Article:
How To Make A Primitive Fishing Hook
For the longest time I had been baffled by the task of creating a primitive fishing hook. Everything I built seemed to break in my hands, was too big for a fish to swallow, or impossible to attach to a line. You can imagine my excitement when George Hedgepeth of Briar Patch Outdoors showed me this simple and effective technique... I hope you enjoy it too!
The Necessary Components
This is an incredibly simple technique that only requires a length of natural cordage and a thorn... preferably from a locust tree. In the video above, I show you the technique using a thorn, however if you are unable to find one it is easy to carve from a splinter of wood as you will see in the following pictures.
Carve the Hook
I suppose this is technically called a "fishing gouge", but in any case you can see that I have carved this splinter down to a point on one side and a dull end on the other. Look closely and notice the small cordage groove off to the left side... this should be a shallow depression that will provide a stopping point, but not weaken the wood too much.
Attach the Cordage
To join the hook and cordage, go to the very end of the cord and unravel it ever so slightly. This will create a nice small loop that will allow just enough room to pierce the point through. If you are curious about making cordage, check out our previous article on primitive cordage.
Pierce Once More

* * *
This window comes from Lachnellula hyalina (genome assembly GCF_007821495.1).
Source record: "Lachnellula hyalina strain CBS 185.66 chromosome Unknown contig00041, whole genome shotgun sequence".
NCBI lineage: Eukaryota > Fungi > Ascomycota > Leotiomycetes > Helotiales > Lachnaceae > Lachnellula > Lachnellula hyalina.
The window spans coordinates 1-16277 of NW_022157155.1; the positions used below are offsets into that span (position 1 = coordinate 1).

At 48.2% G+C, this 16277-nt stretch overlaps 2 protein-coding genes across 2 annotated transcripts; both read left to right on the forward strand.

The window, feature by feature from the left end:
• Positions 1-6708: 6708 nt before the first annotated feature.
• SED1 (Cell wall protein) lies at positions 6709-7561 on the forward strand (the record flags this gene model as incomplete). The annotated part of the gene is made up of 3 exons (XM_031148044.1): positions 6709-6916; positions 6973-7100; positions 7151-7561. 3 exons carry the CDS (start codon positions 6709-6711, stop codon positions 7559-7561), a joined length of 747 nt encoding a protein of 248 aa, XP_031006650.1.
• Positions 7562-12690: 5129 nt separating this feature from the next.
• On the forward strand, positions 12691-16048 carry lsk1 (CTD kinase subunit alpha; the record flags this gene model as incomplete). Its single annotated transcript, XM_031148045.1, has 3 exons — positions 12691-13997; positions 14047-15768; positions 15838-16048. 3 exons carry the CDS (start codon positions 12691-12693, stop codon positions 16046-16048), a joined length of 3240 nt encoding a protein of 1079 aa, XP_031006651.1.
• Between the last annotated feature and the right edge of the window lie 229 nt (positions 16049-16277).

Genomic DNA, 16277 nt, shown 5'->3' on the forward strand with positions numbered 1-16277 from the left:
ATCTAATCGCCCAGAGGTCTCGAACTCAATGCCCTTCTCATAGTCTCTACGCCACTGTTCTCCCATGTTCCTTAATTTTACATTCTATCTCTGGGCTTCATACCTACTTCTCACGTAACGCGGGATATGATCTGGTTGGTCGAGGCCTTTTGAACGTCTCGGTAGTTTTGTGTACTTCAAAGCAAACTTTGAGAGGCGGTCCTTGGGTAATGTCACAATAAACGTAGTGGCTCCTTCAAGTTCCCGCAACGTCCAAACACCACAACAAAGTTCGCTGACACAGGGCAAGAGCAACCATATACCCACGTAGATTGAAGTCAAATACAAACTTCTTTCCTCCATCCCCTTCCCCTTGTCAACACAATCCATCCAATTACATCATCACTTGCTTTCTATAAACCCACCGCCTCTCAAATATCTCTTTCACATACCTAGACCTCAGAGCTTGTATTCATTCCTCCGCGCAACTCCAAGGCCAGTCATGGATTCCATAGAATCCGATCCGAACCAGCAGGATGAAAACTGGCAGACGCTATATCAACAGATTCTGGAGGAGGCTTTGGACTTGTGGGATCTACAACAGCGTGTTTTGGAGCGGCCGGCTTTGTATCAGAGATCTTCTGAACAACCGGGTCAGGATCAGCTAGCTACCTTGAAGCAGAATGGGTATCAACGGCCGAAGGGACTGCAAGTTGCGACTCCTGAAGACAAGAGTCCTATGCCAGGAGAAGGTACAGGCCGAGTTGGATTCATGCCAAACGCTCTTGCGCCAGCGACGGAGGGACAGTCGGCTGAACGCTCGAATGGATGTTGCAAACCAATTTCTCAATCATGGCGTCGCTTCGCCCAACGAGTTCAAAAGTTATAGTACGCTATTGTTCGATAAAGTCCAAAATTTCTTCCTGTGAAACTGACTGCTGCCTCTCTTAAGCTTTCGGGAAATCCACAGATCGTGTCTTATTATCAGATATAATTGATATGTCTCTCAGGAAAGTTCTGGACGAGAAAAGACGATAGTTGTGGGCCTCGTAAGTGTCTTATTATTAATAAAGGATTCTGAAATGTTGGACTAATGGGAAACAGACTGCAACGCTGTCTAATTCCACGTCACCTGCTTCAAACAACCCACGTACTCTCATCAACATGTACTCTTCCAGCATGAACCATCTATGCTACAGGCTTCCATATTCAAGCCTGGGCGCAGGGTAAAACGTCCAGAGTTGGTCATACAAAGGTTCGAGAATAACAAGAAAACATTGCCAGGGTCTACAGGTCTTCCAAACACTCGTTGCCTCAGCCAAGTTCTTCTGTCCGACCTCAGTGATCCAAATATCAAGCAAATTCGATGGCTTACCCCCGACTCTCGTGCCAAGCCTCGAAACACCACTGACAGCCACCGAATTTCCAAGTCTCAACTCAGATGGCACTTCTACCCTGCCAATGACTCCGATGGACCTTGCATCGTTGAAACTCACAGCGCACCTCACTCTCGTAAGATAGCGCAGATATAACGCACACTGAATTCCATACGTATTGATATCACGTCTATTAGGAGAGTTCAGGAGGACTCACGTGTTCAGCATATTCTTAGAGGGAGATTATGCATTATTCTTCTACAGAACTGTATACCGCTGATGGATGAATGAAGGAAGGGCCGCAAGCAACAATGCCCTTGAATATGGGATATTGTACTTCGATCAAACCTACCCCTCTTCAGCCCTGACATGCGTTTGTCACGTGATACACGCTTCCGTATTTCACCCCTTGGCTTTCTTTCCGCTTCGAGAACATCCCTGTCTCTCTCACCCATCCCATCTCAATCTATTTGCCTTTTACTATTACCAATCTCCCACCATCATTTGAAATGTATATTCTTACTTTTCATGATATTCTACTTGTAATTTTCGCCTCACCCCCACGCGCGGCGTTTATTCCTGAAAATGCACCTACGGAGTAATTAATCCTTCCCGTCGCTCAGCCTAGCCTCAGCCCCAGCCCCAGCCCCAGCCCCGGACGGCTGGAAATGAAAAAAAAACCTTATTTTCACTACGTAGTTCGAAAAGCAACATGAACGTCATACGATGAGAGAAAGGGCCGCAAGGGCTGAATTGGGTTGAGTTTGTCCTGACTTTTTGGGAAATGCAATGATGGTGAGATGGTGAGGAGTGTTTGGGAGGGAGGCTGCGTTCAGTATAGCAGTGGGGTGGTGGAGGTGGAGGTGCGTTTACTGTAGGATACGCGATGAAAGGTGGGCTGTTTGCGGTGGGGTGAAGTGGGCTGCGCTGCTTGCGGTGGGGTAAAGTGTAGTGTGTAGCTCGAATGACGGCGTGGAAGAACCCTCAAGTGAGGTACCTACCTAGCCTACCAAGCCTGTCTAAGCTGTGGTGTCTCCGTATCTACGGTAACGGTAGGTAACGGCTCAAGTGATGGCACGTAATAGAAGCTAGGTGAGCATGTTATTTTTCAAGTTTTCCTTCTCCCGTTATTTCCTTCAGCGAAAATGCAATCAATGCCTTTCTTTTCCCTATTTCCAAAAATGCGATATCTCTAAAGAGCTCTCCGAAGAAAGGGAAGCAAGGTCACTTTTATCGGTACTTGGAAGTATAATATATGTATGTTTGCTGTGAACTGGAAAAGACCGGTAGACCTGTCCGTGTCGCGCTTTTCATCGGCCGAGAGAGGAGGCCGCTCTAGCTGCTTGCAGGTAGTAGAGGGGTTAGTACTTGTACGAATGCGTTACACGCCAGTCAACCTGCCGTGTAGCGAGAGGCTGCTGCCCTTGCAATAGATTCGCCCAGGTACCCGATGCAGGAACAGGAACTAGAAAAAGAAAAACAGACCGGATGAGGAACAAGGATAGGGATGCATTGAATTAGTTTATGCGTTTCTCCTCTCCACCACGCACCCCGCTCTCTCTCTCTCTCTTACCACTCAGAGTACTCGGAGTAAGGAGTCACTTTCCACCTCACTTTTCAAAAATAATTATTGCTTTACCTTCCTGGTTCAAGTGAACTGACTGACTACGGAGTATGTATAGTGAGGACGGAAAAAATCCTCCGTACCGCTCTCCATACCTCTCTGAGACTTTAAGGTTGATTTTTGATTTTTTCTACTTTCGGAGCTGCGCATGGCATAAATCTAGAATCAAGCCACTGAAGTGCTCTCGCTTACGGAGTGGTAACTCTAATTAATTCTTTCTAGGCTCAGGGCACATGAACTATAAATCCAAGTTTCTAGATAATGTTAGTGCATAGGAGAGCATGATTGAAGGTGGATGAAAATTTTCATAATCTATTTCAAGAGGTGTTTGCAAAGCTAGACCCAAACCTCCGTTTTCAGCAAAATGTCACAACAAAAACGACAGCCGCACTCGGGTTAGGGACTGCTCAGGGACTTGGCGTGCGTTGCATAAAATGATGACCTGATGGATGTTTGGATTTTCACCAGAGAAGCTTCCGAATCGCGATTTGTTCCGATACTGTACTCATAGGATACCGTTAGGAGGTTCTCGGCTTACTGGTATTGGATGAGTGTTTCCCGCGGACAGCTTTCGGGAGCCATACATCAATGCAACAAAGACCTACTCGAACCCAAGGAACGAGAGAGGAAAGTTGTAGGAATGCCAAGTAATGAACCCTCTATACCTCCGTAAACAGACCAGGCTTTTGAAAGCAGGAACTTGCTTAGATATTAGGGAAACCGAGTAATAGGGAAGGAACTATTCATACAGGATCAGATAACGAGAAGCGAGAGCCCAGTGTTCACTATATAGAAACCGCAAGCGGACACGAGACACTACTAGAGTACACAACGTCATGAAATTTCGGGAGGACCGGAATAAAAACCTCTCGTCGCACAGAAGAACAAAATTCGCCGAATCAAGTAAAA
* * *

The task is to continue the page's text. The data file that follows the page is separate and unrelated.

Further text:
From the place where your hook pierces the cordage, go up to the very next spot where the individual fibers twist around eachother. Untwist this section to create another opening and then pierce the hook through it.
Slide, Tighten, and Finish!
Now slide both points of contact all the way down to the base and into the cordage groove that we made in the very beginning. Simply tighten the fixture by twisting the cord tightly together and you are finished. You may noticed that I carved the hook down a bit too so that it would be easier to swallow. When using, be certain to bait the hook such that it lays parallel with the cordage. This will allow the fish to swallow it easily so that it can then open up when force is applied. Be prepared to eat the fish because this method will likely cause a great deal of damage to the animal when the hook gouges out and secures itself. As always, proceed with the highest degree of respect for the creature and take some time to appreciate its sacrifice... to me, those are the most rewarding moments in practicing these skills.
Best always, Paul Scheiter
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